More On Legal & Compliancefrom The Advisor's Professional Library
- Conducting Due Diligence of Sub-Advisors and Third-Party Advisors Engaging in due-diligence of sub-advisors isnt just a recommended best practice it is part of the fiduciary obligation to a client. An RIA should be extremely reluctant to enter a relationship with a sub-advisor who claims the firms strategy is proprietary.
- Client Commission Practices and Soft Dollars RIAs should always evaluate whether the products and services they receive from broker-dealers are appropriate. The SEC suggested that an RIAs failure to stay within the scope of the Section 28(e) safe harbor may violate the advisors fiduciary duty to clients, so RIAs must evaluate their soft dollar relationships on a regular basis to ensure they are disclosed properly and that they do not negatively impact the best execution of clients transactions.
In the fourth meeting of the Strategic Dialogue set of talks between the SEC and the Commission's U.K. equivalent, the Financial Services Authority, SEC Chairman Mary Schapiro and FSA Chief Executive Hector Sants agreed on September 16 to explore "common approaches to reporting and other regulatory requirements" for hedge funds and their advisors, the OTC derivatives markets; credit ratings agency oversight; short selling; corporate governance and compensation; accounting issues; and regulatory reform in general.
As a first step, the two agencies agreed to build a common set of data to collect from hedge fund advisors and managers.
In a statement, Schapiro said that "Only through strong cooperation can we achieve coherent oversight of global actors and limit opportunities for playing the regulatory seams. I look forward to continuing this successful dialogue between the SEC and FSA."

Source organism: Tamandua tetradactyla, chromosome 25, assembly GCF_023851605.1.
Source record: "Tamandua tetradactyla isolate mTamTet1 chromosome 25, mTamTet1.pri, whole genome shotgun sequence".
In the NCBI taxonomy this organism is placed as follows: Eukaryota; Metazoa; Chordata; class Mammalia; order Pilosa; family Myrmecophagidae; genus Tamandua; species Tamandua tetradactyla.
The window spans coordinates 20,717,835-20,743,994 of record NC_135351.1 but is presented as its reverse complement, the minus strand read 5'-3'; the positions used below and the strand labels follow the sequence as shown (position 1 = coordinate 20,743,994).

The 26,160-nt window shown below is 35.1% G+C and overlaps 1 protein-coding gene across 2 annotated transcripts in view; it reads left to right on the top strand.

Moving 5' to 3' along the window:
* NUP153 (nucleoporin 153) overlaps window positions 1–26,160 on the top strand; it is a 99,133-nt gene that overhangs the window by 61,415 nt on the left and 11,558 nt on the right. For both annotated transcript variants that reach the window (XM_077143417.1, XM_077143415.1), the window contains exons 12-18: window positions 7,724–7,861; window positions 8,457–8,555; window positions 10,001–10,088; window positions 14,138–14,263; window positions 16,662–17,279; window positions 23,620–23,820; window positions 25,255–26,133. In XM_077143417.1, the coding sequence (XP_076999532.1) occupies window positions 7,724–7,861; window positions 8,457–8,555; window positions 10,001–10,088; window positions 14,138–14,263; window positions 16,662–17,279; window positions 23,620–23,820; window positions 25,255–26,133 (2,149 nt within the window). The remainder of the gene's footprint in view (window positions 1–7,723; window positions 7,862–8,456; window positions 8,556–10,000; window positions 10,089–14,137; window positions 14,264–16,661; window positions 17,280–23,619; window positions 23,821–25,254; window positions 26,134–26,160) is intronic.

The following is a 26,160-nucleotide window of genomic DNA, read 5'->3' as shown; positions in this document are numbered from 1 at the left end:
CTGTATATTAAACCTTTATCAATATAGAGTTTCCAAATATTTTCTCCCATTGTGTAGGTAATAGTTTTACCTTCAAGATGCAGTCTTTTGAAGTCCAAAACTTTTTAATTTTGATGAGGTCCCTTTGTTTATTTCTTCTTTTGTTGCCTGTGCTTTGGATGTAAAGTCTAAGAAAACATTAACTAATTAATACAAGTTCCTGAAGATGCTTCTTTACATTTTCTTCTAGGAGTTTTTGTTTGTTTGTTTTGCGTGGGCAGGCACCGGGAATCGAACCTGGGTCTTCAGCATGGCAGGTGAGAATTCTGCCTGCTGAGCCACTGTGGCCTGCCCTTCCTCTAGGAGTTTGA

This is the fourth meeting in the Dialogue, which began in June 2006. The two agencies have worked together during the financial crisis, such as in promoting the use of central counterparties for clearance of credit defaulat swaps
The FSA has been quite active over the past few years in reforming regulation of financial services in the U.K. Perhaps its most controversial move has been to propose a ban on "independent financial advisers," or IFAs as they are called, selling any products that pay a commission. There are some 35,000 IFAs in the U.K., and it's estimated that half are commission-based; the proposed ban would take place at the end of 2012. After that time, in addition to fee-only IFAs, another class of advisors, called restricted, would be able to sell proprietary products.
The language in the FSA's document proposing the commission change--it was floated in June and comments are due by the end of October--is stark and to the point: "The proposals bring to an end the current, commission-based system of adviser remuneration: we propose to ban product providers from offering amounts of commission to secure sales from adviser firms and, in turn, to ban adviser firms from recommending products that automatically pay commission. Consumers will still be able to have their adviser charges deducted from their investments if they wish, but these charges will no longer be determined by the product providers they are recommended."